System Security and Plant Margin with Intermittent Renewable Generation

Regulators have a difficult task of creating a framework that secures future electricity supplies for end users. In liberalised markets this is becoming more difficult due to increasing uncertainty, partly because of the priority given to renewable energy sources, which deters investors in conventional generation.  The renewable energy displaces conventional generation output reducing their utilisation to levels that may not be financially viable. This has prompted some government agencies to consider the deployment of capacity markets to encourage new entry by providing a stable income. This involves fixing a level of security on behalf of consumers and determining the level of capacity required to realise this in practice. A complication with intermittent renewable generation is fixing the capacity contribution that can be expected from intermittent sources like wind. There is also a need to determine the potential contribution from increased levels of international interconnection and demand side regulation. This paper discusses some of the issues facing regulatory and government agencies including:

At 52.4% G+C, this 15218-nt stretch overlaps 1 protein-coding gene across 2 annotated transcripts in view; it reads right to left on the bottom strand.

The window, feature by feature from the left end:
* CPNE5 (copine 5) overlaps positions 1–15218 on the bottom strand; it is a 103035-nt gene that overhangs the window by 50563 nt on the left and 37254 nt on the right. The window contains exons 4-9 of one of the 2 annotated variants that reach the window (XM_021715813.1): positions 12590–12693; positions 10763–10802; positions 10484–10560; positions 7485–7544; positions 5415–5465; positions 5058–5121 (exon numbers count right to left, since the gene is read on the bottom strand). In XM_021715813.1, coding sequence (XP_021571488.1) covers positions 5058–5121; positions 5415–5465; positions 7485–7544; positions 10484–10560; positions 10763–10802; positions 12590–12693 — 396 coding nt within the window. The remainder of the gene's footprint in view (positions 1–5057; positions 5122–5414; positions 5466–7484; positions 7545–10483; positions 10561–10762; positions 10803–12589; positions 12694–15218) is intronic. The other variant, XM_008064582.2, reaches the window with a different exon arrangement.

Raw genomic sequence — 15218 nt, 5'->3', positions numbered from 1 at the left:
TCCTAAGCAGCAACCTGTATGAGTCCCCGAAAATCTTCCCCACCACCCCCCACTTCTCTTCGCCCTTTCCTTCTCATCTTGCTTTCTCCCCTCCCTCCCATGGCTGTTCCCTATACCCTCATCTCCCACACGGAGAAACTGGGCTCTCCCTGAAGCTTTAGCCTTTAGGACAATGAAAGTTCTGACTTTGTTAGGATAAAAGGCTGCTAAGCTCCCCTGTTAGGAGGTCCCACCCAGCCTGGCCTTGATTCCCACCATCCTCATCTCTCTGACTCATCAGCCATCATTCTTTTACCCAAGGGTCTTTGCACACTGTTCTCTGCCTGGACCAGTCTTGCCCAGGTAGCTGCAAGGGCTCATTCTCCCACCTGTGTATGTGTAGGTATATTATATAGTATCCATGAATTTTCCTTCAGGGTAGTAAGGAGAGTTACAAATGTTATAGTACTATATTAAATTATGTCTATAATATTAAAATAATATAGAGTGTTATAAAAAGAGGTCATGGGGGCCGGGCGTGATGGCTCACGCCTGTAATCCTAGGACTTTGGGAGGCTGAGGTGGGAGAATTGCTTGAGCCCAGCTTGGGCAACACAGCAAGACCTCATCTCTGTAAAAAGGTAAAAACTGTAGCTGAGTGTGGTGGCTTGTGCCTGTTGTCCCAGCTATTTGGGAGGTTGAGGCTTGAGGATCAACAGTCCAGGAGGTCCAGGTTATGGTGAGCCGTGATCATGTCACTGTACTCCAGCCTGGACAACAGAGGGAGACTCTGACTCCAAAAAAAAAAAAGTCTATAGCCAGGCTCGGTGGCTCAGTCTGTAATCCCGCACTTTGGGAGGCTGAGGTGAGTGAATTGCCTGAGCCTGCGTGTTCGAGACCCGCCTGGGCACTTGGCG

• A methodology to analyse the loss of load probability taking account of the probability of generation availability and demand levels
  • The analysis of the economics to establish the optimal level of security when the capital cost of new plant equates to the value of lost load;
  • An assessment of the potential contribution from intermittent sources like wind generation
  • The evaluation of the contribution from adjacent uitlities through interconnections;
  • The potential impact of demand side developments and regulation.

Acknowledged Paper of the 2015 ERRA Regulatory Research Award.


Murray, Barrie

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